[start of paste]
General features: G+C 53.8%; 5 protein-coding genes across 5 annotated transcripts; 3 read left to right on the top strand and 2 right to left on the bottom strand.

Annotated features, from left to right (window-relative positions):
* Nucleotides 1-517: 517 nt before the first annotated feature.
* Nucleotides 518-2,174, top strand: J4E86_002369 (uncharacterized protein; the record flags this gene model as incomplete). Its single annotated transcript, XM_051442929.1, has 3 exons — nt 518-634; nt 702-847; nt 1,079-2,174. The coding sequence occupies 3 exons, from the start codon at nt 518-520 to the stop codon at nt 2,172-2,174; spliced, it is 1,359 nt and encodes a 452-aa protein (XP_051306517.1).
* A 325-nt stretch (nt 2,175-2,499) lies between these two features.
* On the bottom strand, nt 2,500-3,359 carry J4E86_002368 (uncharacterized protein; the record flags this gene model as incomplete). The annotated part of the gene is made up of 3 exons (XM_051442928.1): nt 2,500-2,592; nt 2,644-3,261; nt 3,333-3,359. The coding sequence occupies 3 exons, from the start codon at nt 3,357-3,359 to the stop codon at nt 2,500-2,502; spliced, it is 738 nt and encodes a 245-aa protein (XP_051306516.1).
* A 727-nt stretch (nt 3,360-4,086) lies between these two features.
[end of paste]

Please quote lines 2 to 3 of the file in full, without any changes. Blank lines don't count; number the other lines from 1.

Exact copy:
Annotated features, from left to right (window-relative positions):
* Nucleotides 1-517: 517 nt before the first annotated feature.